It wasn’t just me. This is not something that we’re taught, it’s not something that is generally spoken about in our culture, you know, so that was really important to me. And so when I first read the book, I actually dismissed it. It was introduced to me by a client who said, I think I found this, you know, perfect answer. And I read it and I thought well that’s foolish, why wouldn’t you just look at your reports? And I thought about what I just said for a second and I was like I’m probably the only one here that likes looking at reports. She, you know, she’s a designer and it’s not her thing. And so I read it again and was like, you know, gee, this sounds like exactly what I did in my personal life to manage my money and recover from a bankruptcy. And it sounds very much like the good advice that every financial person gives you, you know, divide up your money and pay yourself first. But I had always struggled with, I know that I’m supposed to pay myself first, but how do I actually make that happen?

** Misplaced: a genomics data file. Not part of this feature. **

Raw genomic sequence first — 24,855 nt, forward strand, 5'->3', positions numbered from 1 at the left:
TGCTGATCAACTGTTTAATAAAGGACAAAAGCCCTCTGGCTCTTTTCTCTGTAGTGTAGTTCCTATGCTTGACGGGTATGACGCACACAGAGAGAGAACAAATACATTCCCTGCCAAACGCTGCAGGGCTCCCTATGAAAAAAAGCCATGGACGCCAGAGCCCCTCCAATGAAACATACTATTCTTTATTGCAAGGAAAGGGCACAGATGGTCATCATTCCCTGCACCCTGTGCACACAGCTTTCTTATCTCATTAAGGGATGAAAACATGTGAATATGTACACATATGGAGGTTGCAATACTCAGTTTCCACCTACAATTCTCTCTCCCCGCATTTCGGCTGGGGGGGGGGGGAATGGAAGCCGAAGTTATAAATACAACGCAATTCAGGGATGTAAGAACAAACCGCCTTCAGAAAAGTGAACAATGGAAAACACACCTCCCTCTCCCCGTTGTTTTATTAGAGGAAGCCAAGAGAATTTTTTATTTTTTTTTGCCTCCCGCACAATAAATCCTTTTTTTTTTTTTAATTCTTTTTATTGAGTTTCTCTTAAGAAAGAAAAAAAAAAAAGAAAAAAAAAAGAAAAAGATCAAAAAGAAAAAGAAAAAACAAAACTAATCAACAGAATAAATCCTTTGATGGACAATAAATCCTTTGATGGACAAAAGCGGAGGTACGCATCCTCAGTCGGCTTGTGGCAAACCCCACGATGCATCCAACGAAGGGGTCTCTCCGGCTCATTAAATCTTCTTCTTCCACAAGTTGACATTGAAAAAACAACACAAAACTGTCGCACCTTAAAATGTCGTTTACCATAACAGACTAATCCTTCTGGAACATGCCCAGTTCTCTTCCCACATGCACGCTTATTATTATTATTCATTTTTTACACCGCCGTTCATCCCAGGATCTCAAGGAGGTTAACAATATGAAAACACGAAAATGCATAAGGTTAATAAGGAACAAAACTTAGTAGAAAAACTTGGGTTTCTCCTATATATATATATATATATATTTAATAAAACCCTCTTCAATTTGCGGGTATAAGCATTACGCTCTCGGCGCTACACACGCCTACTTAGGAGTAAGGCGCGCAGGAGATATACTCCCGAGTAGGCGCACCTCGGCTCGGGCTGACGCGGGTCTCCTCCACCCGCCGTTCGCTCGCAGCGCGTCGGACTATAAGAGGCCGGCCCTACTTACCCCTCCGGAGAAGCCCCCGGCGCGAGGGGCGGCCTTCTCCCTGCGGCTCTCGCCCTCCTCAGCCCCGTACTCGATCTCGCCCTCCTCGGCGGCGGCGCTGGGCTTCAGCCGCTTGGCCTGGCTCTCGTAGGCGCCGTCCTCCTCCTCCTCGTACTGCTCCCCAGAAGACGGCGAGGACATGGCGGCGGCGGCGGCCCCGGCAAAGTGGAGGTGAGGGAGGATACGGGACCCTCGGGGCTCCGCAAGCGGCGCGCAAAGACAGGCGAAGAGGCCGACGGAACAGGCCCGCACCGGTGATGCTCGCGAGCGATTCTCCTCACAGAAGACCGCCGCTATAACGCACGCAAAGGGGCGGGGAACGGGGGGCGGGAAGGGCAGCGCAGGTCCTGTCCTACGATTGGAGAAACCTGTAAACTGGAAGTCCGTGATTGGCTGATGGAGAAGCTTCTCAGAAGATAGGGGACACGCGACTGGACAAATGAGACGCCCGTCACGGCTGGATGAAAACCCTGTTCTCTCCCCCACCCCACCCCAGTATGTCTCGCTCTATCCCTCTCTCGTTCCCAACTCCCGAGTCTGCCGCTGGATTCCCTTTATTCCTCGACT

And partly that’s because I was under earning before I started my own business. So being in control of how much I chose to bill people helped significantly. And then just being really intentional about the money that by giving every dollar a job and giving every dollar a separate home, when I looked at my operating expense account, there was no slush fund in there that was just for only what it was intended for. And so I suddenly realised that I had this habit of seeing a little bit extra in the account, getting all excited and deciding to like go on a conference somewhere that I really wanted to travel to or buy another online course or invest in my own professional development, which are all fantastic things to do that I still continue to do, but now I know if I can actually afford to do that instead of spending all of my profits, you know, “reinvesting them”, as we like to say with air quotes around them, which then turns the profit back into an expense.